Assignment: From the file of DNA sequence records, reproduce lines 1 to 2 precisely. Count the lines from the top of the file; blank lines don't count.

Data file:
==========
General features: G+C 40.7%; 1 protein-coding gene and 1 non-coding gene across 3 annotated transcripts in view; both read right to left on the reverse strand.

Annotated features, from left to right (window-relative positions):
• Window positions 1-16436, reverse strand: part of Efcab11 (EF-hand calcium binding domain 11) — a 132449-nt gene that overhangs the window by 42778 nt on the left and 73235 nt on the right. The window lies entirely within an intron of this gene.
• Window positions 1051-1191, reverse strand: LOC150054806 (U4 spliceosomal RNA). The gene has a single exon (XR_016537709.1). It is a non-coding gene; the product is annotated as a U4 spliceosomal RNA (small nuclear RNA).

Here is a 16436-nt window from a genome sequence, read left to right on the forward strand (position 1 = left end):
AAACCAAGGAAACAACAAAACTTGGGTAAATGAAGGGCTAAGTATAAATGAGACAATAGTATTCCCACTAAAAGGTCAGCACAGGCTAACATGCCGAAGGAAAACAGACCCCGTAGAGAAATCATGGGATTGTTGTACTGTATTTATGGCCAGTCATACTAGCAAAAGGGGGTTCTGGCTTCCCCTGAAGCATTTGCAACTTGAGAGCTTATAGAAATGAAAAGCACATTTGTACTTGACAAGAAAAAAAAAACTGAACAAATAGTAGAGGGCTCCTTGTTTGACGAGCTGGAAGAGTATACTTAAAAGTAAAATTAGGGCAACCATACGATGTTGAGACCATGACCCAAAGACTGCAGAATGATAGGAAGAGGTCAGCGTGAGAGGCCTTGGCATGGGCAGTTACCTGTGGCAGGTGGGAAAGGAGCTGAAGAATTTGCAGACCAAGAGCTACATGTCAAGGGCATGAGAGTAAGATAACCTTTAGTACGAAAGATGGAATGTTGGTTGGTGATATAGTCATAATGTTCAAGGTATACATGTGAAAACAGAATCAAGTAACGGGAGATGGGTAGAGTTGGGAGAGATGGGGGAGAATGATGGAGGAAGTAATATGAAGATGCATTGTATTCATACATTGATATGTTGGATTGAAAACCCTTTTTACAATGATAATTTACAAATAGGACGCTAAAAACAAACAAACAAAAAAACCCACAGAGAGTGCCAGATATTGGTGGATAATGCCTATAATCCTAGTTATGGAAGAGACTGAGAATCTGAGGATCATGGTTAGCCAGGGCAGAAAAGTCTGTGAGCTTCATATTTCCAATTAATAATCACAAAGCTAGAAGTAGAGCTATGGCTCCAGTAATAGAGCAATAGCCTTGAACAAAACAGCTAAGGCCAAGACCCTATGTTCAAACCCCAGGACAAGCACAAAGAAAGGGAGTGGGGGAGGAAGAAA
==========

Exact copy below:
General features: G+C 40.7%; 1 protein-coding gene and 1 non-coding gene across 3 annotated transcripts in view; both read right to left on the reverse strand.

Annotated features, from left to right (window-relative positions):